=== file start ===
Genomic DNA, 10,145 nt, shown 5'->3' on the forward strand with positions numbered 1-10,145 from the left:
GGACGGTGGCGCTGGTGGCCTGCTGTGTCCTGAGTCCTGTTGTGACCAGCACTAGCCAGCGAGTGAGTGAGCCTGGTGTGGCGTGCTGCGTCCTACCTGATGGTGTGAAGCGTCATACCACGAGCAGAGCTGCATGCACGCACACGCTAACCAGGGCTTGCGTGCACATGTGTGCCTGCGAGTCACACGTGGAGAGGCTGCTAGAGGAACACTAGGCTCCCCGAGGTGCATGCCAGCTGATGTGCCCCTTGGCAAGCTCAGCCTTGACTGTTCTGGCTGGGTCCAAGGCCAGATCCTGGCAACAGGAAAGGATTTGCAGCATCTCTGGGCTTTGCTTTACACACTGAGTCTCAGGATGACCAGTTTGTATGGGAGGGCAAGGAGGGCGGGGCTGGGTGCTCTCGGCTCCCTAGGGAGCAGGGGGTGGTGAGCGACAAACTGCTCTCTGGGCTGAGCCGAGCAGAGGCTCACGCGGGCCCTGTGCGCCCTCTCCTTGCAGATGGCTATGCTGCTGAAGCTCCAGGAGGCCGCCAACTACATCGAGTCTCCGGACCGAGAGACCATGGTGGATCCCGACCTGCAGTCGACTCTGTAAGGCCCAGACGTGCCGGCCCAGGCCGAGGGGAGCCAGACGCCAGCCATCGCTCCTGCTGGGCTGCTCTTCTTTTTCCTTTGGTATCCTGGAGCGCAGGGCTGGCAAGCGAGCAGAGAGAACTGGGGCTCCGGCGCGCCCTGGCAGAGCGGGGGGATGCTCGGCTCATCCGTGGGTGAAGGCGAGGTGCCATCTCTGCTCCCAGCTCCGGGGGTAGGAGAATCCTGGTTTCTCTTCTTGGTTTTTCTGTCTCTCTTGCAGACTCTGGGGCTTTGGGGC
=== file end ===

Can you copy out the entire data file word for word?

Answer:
Genomic DNA, 10,145 nt, shown 5'->3' on the forward strand with positions numbered 1-10,145 from the left:
GGACGGTGGCGCTGGTGGCCTGCTGTGTCCTGAGTCCTGTTGTGACCAGCACTAGCCAGCGAGTGAGTGAGCCTGGTGTGGCGTGCTGCGTCCTACCTGATGGTGTGAAGCGTCATACCACGAGCAGAGCTGCATGCACGCACACGCTAACCAGGGCTTGCGTGCACATGTGTGCCTGCGAGTCACACGTGGAGAGGCTGCTAGAGGAACACTAGGCTCCCCGAGGTGCATGCCAGCTGATGTGCCCCTTGGCAAGCTCAGCCTTGACTGTTCTGGCTGGGTCCAAGGCCAGATCCTGGCAACAGGAAAGGATTTGCAGCATCTCTGGGCTTTGCTTTACACACTGAGTCTCAGGATGACCAGTTTGTATGGGAGGGCAAGGAGGGCGGGGCTGGGTGCTCTCGGCTCCCTAGGGAGCAGGGGGTGGTGAGCGACAAACTGCTCTCTGGGCTGAGCCGAGCAGAGGCTCACGCGGGCCCTGTGCGCCCTCTCCTTGCAGATGGCTATGCTGCTGAAGCTCCAGGAGGCCGCCAACTACATCGAGTCTCCGGACCGAGAGACCATGGTGGATCCCGACCTGCAGTCGACTCTGTAAGGCCCAGACGTGCCGGCCCAGGCCGAGGGGAGCCAGACGCCAGCCATCGCTCCTGCTGGGCTGCTCTTCTTTTTCCTTTGGTATCCTGGAGCGCAGGGCTGGCAAGCGAGCAGAGAGAACTGGGGCTCCGGCGCGCCCTGGCAGAGCGGGGGGATGCTCGGCTCATCCGTGGGTGAAGGCGAGGTGCCATCTCTGCTCCCAGCTCCGGGGGTAGGAGAATCCTGGTTTCTCTTCTTGGTTTTTCTGTCTCTCTTGCAGACTCTGGGGCTTTGGGGC